The bestselling author of ONE GOOD TURN pursues his most appropriate subject yet: Andrea Palladio, the Shakespeare of Renaissance architects, who gave us the word 'Palladian' but about whom little is known. A journey along the Brenta River in northeastern Italy, just a short distance from Venice, reveals the origin of the architecture of the private house, an art first practiced by Andrea Palladio. Until Palladio began designing simple, gorgeous, perfectly proportioned villas, architectural genius was reserved for temples and palaces. Palladio not only designed and built, he wrote. His 1570 architectural treatise was read and studied by great thinkers as diverse as Thomas Jeffferson and Inigo Jones, and it proved to be critical to the design of Monticello and the White House. More than just a study of one of history's seminal architectural figures, THE PERFECT HOUSE reflects Rybczynski's intimacy with and enthusiasm for his subject. He not only reveals why the villas were so architecurally and culturally influential, he also imparts his enormous affection and admiration for the man who designed them. Embracing the elements of Rybczynski's most successful books on domestic architecture, HOME and THE MOST BEAUTIFUL HOUSE IN THE WORLD this charming, revelatory meditation explores the dawn of domestic architecture, and provides a new way of looking at every building we inhabit or visit today.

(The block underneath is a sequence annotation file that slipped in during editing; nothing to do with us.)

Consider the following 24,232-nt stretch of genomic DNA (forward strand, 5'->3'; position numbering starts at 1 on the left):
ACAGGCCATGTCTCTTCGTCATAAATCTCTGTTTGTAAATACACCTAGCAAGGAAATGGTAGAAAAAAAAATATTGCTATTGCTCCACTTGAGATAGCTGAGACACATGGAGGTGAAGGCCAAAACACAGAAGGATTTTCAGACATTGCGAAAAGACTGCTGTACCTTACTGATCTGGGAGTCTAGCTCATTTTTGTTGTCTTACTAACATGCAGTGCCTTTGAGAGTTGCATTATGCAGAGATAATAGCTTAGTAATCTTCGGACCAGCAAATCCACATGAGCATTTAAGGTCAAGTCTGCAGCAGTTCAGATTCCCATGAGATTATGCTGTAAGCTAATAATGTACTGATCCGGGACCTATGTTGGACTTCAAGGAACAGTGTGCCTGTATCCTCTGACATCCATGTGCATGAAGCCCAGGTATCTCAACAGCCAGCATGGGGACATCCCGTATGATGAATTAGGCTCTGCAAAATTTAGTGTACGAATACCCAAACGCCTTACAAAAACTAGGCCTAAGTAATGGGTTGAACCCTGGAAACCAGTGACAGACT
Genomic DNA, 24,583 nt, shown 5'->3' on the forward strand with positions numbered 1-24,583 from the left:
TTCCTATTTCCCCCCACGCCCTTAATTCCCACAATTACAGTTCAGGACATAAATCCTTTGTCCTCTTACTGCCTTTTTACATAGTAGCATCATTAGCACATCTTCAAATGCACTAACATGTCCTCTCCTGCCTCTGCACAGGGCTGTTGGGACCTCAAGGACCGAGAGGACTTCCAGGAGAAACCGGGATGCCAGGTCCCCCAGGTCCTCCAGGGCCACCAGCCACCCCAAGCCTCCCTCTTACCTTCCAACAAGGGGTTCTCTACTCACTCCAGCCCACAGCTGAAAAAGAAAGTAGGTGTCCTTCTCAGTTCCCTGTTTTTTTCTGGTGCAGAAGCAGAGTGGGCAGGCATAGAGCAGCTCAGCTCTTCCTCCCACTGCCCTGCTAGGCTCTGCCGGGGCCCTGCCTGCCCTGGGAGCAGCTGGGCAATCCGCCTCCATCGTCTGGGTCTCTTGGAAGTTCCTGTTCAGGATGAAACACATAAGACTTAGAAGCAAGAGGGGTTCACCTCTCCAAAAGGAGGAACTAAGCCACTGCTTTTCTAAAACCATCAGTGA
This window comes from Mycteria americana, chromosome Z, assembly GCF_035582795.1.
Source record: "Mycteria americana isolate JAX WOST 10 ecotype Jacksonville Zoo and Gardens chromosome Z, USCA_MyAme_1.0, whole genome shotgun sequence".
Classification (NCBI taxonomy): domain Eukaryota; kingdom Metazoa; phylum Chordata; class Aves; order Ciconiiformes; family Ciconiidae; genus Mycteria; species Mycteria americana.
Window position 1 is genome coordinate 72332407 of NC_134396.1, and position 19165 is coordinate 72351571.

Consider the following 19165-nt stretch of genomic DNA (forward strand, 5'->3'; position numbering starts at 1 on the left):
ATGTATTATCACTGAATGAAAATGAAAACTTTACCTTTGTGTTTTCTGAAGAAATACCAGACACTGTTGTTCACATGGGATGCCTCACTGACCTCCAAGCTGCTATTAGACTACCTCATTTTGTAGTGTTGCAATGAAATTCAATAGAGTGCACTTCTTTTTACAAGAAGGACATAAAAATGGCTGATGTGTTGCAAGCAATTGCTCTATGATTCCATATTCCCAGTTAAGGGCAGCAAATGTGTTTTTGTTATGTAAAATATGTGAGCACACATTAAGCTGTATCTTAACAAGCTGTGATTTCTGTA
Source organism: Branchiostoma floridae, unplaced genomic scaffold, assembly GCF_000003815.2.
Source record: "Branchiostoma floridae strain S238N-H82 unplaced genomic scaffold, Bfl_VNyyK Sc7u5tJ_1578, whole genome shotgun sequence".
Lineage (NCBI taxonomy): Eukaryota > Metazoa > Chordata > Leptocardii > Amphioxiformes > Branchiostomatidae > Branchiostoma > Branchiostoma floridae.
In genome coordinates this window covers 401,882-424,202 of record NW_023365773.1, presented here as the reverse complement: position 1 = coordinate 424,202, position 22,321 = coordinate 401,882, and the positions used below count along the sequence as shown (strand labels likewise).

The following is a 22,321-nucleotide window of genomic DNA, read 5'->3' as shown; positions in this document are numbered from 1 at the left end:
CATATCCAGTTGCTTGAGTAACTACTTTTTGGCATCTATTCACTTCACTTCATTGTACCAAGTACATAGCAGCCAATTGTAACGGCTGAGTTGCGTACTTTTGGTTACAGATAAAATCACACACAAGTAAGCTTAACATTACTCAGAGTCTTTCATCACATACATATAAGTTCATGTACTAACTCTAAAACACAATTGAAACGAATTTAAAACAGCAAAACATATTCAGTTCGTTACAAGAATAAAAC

Witold Rybczynski has written about architecture for The New York Times, Time, The Atlantic, and The New Yorker. He is the architecture critic for Slate, and is the author of the critically-acclaimed book Home and the award-winning A Clearing in the Distance. His latest book is The Biography of a Building. He is the recipient of the National Building Museum's 2007 Vincent Scully Prize. He lives with his wife in Philadelphia, where he teaches at the University of Pennsylvania School of Design.
Read his blog at http://www.witoldrybczynski.com.